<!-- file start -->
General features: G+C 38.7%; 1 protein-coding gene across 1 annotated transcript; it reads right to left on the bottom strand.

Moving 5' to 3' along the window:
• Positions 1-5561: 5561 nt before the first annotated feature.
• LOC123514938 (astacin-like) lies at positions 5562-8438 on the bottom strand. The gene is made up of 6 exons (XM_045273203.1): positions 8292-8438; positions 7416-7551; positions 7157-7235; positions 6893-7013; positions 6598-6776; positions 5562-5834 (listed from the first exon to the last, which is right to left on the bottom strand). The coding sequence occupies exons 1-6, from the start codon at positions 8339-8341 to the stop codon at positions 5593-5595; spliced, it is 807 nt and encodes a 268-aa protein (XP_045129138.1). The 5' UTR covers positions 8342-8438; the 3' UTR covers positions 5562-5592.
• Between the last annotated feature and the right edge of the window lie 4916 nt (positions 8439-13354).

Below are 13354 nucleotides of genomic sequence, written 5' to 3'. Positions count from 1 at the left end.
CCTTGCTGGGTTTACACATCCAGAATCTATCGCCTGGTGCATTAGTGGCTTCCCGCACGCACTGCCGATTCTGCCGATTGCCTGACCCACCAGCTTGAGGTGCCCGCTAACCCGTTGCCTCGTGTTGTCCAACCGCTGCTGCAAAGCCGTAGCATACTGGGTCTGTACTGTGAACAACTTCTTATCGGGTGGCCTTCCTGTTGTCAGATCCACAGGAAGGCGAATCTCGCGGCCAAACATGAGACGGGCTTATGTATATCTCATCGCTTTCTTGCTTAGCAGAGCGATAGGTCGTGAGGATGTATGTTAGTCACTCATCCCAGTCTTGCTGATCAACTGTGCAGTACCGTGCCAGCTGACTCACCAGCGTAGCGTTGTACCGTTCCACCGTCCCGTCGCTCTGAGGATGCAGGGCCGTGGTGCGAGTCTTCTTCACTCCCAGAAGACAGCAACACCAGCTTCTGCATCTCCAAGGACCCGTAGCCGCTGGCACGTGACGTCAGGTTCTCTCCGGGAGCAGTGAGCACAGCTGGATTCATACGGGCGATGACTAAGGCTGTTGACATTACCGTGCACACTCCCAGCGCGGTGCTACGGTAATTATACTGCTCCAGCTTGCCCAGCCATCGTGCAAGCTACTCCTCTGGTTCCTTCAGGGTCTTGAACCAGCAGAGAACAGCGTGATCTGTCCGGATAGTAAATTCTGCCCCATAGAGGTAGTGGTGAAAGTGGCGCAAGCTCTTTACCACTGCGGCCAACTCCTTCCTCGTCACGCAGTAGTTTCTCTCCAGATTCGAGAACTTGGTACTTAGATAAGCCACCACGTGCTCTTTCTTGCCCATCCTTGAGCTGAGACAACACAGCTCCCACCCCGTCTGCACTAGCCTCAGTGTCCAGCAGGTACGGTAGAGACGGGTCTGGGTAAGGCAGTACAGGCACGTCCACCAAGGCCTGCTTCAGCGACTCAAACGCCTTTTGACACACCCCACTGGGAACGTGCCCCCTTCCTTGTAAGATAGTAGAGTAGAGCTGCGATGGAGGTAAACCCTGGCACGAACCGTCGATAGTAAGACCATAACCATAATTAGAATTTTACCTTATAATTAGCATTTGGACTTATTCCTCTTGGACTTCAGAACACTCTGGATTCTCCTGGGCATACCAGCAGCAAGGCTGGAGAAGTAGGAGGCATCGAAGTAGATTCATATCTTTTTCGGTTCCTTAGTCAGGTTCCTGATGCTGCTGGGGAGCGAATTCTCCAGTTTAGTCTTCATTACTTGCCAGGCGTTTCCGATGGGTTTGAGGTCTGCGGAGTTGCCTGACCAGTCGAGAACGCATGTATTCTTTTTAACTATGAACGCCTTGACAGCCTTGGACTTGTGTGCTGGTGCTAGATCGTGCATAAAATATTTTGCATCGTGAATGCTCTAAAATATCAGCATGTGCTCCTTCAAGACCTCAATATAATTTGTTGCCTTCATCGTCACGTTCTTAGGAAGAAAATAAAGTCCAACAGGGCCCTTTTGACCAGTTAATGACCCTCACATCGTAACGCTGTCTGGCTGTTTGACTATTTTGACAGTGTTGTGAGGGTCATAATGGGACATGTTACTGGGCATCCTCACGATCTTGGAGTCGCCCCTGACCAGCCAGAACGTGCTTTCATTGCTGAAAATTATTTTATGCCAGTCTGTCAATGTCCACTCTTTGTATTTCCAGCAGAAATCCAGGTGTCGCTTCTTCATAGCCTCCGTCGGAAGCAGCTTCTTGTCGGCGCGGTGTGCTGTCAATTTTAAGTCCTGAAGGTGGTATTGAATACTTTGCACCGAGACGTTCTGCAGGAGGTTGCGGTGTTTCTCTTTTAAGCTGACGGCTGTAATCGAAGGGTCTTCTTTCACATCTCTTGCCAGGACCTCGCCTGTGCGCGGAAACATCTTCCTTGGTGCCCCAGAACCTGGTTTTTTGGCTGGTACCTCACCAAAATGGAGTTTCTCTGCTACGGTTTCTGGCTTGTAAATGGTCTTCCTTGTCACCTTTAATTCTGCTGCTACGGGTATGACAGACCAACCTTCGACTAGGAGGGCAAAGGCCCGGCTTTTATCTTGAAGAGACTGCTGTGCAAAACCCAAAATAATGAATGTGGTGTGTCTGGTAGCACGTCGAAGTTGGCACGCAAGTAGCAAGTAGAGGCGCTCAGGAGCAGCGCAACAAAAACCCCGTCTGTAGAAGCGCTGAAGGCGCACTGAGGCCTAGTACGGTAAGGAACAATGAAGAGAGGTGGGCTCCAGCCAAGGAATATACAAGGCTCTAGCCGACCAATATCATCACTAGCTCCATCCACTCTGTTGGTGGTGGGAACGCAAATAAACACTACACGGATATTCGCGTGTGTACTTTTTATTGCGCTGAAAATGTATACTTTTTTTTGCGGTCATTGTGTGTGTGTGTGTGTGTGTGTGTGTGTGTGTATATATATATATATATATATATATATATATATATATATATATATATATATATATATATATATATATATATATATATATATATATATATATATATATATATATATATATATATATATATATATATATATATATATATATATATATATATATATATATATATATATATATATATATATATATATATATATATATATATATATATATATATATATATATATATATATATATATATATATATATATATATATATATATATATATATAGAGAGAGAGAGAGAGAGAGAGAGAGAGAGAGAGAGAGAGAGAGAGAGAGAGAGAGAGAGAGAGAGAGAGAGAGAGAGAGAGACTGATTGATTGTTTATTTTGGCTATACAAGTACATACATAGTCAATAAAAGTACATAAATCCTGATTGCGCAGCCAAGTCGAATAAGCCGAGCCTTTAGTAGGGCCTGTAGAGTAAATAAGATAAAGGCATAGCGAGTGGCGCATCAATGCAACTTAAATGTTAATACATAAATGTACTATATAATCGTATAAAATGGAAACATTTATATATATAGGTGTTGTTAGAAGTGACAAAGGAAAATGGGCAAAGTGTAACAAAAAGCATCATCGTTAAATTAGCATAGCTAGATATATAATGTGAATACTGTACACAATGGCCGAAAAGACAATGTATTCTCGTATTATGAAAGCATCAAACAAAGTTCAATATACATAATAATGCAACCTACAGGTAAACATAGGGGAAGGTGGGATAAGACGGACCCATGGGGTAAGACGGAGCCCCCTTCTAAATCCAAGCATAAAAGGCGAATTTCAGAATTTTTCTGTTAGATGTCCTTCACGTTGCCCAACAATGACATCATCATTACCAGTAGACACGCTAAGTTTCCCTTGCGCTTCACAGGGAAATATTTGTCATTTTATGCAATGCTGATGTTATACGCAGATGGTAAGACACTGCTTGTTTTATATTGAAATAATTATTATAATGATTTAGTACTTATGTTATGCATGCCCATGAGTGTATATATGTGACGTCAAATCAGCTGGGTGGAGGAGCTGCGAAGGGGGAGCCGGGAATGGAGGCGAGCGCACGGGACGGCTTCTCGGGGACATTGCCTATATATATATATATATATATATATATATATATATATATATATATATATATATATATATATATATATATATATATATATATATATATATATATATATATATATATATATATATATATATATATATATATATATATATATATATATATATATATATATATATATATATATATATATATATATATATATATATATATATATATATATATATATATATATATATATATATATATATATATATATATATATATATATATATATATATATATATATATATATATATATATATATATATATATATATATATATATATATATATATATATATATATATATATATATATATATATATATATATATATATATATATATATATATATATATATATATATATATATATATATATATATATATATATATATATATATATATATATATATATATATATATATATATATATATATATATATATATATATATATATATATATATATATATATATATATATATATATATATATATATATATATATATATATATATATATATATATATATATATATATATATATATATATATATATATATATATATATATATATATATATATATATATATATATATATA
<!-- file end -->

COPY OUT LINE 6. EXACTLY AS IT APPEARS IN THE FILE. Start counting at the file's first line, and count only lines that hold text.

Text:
Below are 13354 nucleotides of genomic sequence, written 5' to 3'. Positions count from 1 at the left end.